Mining old garbage dumps

Posted on August 16, 2011. Filed under: Waste |

-The Star-

LANDFILLS are said to be the next gold mine. Prospectors are keen to mine old garbage dumps for valuable recyclables such as metals, plastics and rubber. These had ended up in dumps as waste separation and recycling were not the norm in the past, plus there was no recycling technology for some wastes back then.

In landfill mining, old rubbish heaps are dug up and recyclables are retrieved. Depending on the type of technology used, the remaining waste can be processed to tap energy or composted.

Several proposals on landfill mining have reached the Department of National Solid Waste Management but it has not approved any as the companies had not submitted the detailed studies required.

“We want the full study as they must convince us that it is safe and worthwhile to dig out the waste,” says director-general Datuk Dr Nadzri Yahaya. “In one proposal (for a landfill in Kuala Lumpur), the waste is 200m high and 300m deep. What will be the cost of digging out and disposing of that huge volume of waste? How will they do it? And where are they going to send the (excavated) waste? As the owner of Bukit Tagar landfill, we can refuse to accept the (excavated) waste as it will shorten the lifespan of the landfill.”

Waste extraction: Heaps of old rubbish, unearthed from the Kelana Jaya dump which was closed in 1996. Through landfill mining, valuable materials such as metal scraps, plastics and rubber can be retrieved from old dumps.

Landfill mining has to be done with care. Aside from foul stench, digging up waste buried for years can be dangerous for workers, points out Zamri Abdul Rahman, general manager of Worldwide Landfills.

“We do not know what hazardous substances lie below. (With the excavation) Landfill gases are released in a short time and can be flammable. The waste should be removed in a procedural manner, cell by cell.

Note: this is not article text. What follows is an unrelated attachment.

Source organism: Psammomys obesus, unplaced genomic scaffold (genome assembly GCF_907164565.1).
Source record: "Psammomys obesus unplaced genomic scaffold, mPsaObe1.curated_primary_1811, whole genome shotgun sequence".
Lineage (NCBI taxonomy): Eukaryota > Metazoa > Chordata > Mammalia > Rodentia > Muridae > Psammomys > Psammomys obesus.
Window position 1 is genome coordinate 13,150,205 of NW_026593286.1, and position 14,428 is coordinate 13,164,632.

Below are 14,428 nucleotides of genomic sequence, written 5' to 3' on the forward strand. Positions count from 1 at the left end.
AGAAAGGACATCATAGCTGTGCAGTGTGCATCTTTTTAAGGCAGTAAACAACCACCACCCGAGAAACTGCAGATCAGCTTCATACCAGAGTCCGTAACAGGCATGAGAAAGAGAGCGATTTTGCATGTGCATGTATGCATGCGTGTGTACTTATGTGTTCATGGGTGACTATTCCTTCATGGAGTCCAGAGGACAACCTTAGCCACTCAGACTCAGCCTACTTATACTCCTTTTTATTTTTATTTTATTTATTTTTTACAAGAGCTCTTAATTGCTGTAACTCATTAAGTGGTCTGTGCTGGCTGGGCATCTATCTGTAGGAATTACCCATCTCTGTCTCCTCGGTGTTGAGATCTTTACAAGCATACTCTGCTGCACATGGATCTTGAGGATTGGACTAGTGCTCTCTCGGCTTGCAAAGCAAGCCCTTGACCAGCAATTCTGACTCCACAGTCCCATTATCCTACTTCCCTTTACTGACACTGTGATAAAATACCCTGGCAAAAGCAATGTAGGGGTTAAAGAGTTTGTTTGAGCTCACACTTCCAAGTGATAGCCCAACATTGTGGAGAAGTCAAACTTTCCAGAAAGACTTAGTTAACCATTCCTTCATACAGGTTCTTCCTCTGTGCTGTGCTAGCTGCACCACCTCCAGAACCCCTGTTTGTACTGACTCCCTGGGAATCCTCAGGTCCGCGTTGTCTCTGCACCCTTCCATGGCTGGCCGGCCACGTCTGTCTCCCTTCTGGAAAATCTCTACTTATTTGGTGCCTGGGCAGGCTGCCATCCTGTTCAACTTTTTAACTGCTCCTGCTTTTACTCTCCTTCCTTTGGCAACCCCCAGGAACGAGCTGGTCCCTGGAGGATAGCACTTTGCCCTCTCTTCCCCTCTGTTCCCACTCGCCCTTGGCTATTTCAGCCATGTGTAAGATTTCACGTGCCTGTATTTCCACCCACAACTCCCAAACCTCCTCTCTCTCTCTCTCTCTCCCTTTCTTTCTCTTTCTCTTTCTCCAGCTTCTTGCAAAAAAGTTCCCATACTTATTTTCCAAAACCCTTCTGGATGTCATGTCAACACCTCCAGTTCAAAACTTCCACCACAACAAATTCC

“There must also be a study on the volume of waste, the age and types, as well as surveys on the chemical characteristics of leachate and gas emissions before the landfill is dug up.”

And after all the valuable recyclables have been fished out, whatever that remains has to be safely discarded. “This must go to a sanitary landfill because it is still waste, no matter what. Even if the organics have decomposed, there will still be heavy metals. Fifteen years (the age of Kelana Jaya dump) is unlikely for waste to become inert … 30 years, maybe.”

Besides, it is not enough to just remove the buried waste. Zamri says the surrounding soil must be extracted, too, as it can be contaminated by landfill leachate and gases.

With so many necessary precautions, the cost of landfill mining can run high. Research by Yale University finds that with current technology and prices, the activity is generally not economically viable. The benefits such as revenue from sale of recovered materials generally did not outweigh the costs.

In the West, landfill mining is carried out partly because it frees up much-needed landfill space, thus lengthening their lifespan and avoiding the need to find land to build new dumps. Sometimes, landfill mining is done to remediate poorly designed dumps by enabling installation of protective measures such as liners as well as leachate and gas collection pipes.

In Malaysia, however, landfill mining appears to mask a more lucrative motive – to get the land for development. If done right, this might be acceptable. But so far, there has been no proper landfill mining – it is more like digging out of old rubbish and then dumping that somewhere, anywhere. Tan Cheng Li

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